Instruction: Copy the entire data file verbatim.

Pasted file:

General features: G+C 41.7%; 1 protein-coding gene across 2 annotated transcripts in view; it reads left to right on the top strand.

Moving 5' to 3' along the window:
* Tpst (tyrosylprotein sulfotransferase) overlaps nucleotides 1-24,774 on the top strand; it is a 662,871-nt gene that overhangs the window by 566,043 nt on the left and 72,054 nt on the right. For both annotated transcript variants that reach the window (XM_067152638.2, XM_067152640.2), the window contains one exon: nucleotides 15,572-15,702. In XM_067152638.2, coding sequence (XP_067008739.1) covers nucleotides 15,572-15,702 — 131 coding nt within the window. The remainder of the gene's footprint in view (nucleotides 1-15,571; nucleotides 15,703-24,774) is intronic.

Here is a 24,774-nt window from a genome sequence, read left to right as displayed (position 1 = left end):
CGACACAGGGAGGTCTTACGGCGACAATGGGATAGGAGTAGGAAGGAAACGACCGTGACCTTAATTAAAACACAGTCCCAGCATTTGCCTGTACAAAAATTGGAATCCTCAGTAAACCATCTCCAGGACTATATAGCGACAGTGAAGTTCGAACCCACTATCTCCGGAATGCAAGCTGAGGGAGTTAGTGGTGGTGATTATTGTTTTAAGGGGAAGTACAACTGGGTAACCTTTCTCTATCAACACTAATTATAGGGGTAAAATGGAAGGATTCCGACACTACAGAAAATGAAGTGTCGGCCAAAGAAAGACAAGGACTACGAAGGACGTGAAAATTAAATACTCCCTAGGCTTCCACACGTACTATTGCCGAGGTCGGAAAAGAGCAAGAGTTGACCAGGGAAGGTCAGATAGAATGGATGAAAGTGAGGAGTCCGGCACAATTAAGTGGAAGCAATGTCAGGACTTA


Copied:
General features: G+C 41.7%; 1 protein-coding gene across 2 annotated transcripts in view; it reads left to right on the top strand.

Moving 5' to 3' along the window:
* Tpst (tyrosylprotein sulfotransferase) overlaps nucleotides 1-24,774 on the top strand; it is a 662,871-nt gene that overhangs the window by 566,043 nt on the left and 72,054 nt on the right. For both annotated transcript variants that reach the window (XM_067152638.2, XM_067152640.2), the window contains one exon: nucleotides 15,572-15,702. In XM_067152638.2, coding sequence (XP_067008739.1) covers nucleotides 15,572-15,702 — 131 coding nt within the window. The remainder of the gene's footprint in view (nucleotides 1-15,571; nucleotides 15,703-24,774) is intronic.

Here is a 24,774-nt window from a genome sequence, read left to right as displayed (position 1 = left end):
CGACACAGGGAGGTCTTACGGCGACAATGGGATAGGAGTAGGAAGGAAACGACCGTGACCTTAATTAAAACACAGTCCCAGCATTTGCCTGTACAAAAATTGGAATCCTCAGTAAACCATCTCCAGGACTATATAGCGACAGTGAAGTTCGAACCCACTATCTCCGGAATGCAAGCTGAGGGAGTTAGTGGTGGTGATTATTGTTTTAAGGGGAAGTACAACTGGGTAACCTTTCTCTATCAACACTAATTATAGGGGTAAAATGGAAGGATTCCGACACTACAGAAAATGAAGTGTCGGCCAAAGAAAGACAAGGACTACGAAGGACGTGAAAATTAAATACTCCCTAGGCTTCCACACGTACTATTGCCGAGGTCGGAAAAGAGCAAGAGTTGACCAGGGAAGGTCAGATAGAATGGATGAAAGTGAGGAGTCCGGCACAATTAAGTGGAAGCAATGTCAGGACTTA